“Reach out to colleagues who are here, find out if they are okay,” said Alvarez. “Maybe that means cooking a little dinner for them or just talking and hanging out with them. It’s traumatic for the people who are here and can’t communicate with their families. Even if you don’t have money, there are ways to be supportive. Just care for your colleagues.”
In Alvarez’s case, for example, an elderly friend she knows needs care at home, so Alvarez is looking for a Spanish-speaking person who might be able to help.
SAIC’s Student Government Association, led by Jesus Miguel Hilario-Reyes (BFA’19), is collecting nonperishable food items, batteries, flashlights, bottled water, boxed water, distilled water, toilet paper, diapers, hand wipes, baby wipes, first aid supplies, feminine hygiene products, clothing, shoes, waterproof products, solar powered items, for Puerto Rico at the LeRoy Neiman Center. Alvarez suggested that even the smallest donations would be a great benefit to the efforts.
“If you don’t have enough money, two batteries would be great,” he said.
All donations will be sent to Casa Puertorriqueña’s regional collection center in Humboldt Park in Chicago, with items to be distributed through Puerto Rico and Mexico.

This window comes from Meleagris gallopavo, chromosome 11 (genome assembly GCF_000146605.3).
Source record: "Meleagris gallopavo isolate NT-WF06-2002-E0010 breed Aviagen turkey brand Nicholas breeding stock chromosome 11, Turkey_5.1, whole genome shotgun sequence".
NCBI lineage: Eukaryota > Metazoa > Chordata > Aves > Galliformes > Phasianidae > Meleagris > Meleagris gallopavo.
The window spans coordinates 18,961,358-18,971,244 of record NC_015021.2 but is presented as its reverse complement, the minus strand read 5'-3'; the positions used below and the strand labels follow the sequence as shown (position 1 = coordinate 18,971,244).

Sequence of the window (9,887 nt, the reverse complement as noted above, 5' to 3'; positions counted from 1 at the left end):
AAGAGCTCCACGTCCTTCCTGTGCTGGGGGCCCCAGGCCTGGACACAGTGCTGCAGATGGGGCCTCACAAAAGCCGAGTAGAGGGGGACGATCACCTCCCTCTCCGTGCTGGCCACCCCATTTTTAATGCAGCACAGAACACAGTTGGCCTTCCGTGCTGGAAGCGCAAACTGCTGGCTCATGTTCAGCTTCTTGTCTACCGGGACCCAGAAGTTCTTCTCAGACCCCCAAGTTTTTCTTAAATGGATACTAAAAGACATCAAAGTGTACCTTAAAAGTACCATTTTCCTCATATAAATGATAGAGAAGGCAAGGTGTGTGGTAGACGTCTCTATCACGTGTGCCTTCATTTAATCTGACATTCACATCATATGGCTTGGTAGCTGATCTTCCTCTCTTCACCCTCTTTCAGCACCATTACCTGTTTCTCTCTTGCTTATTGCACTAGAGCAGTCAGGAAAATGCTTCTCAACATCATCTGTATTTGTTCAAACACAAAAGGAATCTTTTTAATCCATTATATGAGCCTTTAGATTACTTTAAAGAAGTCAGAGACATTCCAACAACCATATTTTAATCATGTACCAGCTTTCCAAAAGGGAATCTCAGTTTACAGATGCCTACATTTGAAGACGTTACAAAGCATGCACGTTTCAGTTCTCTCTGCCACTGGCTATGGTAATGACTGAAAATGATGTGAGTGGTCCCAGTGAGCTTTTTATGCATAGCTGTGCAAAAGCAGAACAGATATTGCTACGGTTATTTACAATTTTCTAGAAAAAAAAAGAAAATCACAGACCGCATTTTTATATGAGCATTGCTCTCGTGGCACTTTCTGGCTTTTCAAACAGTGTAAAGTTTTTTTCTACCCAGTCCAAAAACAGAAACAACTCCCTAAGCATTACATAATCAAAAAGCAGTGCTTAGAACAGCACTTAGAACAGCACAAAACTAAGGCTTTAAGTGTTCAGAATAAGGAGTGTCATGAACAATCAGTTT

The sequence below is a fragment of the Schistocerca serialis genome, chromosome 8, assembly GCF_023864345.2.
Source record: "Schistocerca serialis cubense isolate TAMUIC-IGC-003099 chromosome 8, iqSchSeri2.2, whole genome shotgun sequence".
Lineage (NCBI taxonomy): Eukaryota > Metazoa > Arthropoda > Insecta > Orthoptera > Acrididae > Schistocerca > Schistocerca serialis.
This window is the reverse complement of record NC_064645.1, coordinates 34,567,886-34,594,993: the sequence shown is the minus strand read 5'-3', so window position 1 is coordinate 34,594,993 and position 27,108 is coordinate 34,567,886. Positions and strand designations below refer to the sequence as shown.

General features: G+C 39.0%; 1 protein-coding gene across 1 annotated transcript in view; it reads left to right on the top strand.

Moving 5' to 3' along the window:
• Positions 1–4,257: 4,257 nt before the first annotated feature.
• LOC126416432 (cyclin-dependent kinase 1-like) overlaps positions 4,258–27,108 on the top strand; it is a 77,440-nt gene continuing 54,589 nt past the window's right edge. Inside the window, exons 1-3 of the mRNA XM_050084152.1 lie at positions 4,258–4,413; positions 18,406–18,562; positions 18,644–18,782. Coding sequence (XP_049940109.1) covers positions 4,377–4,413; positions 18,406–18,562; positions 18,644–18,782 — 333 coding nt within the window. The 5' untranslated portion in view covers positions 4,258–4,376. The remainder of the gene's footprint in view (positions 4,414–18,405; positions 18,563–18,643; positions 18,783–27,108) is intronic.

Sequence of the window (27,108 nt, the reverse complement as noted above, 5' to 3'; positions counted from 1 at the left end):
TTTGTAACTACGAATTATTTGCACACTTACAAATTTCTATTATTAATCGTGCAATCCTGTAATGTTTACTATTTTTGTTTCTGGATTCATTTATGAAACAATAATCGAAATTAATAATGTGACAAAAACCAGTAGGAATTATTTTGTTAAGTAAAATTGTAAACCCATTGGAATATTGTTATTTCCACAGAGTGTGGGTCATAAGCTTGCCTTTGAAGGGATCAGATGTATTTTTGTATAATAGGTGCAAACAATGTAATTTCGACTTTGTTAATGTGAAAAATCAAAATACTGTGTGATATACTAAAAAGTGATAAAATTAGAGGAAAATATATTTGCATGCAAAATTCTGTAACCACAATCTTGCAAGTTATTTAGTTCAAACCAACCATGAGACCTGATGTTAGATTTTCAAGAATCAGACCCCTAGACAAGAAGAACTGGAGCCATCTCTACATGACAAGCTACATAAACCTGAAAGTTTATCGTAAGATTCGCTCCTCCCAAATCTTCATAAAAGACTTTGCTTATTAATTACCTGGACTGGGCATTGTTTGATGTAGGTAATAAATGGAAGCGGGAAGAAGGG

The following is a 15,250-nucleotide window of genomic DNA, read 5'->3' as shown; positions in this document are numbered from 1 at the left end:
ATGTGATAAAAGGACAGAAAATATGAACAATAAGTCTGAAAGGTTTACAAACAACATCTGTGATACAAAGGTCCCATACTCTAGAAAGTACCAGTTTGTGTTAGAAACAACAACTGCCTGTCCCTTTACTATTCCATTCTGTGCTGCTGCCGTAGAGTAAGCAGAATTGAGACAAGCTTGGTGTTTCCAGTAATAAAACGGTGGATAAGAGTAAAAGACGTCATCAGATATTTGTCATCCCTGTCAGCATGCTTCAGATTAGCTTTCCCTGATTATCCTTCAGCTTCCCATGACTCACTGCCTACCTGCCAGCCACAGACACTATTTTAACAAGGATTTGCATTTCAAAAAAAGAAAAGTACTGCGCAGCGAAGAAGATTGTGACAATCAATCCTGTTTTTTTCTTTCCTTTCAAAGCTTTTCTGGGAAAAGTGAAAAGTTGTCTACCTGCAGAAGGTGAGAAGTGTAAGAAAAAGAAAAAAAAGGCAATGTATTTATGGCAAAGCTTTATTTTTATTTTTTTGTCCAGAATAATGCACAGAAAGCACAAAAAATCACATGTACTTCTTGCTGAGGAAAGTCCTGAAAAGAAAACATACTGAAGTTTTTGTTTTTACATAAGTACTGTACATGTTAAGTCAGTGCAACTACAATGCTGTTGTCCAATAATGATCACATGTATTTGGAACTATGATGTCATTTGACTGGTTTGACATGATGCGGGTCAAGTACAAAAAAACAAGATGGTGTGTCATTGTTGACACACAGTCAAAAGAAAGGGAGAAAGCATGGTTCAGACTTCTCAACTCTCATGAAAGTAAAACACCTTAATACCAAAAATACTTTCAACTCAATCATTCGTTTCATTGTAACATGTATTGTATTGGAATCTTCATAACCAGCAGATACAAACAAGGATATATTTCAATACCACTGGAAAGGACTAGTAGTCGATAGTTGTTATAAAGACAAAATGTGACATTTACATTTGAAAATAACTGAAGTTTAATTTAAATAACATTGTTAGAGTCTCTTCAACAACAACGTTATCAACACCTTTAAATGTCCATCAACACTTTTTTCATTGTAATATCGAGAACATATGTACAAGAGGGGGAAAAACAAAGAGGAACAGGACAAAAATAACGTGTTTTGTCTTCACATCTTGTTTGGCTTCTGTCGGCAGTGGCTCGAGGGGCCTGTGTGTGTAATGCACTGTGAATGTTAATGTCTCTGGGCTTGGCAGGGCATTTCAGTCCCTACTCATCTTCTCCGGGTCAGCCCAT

Seek (and You’ll Find) Resources
Daniel R. Quiles, Ph.D. (MFA ‘97), is an associate professor in Art History, Theory, and Criticism at SAIC, and is in contact with the award-winning film and videographer Beatriz Santiago Muñoz. A resident of San Juan, Puerto Rico, Santiago Muñoz is currently on the ground assisting remote areas such as Vieques, a smaller island off Puerto Rico’s eastern coast, which has limited resources and compromised communications.
According to Quiles, Santiago Muñoz is working on an upcoming funding site for Vieques. He urges the SAIC community to reach out to him for more information on the matter and how students and faculty can help, via his email: dquiles@saic[edu].
Quiles has also identified a non-profit Puerto Rican organization, Beta-Local, which provides artists and other cultural agents with a platform for research and practice. After the tragedy of Hurricane Maria, Beta-Local has dedicated their efforts towards developing an emergency fund for Puerto Rican cultural workers and their communities. According to Beta-Local’s website, any funds and donations that become available will be directed “towards members of Puerto Rico’s independent cultural community who are actively working in relief operations throughout the island.”
Beta-Local has also partnered up with Amazon to create a wishlist, and are requesting patrons to buy supplies from their Amazon registry and then send them to Beta-Local.
Interested in even more ways to help? Here are some other funds and organizations dedicated to aiding Puerto Rico.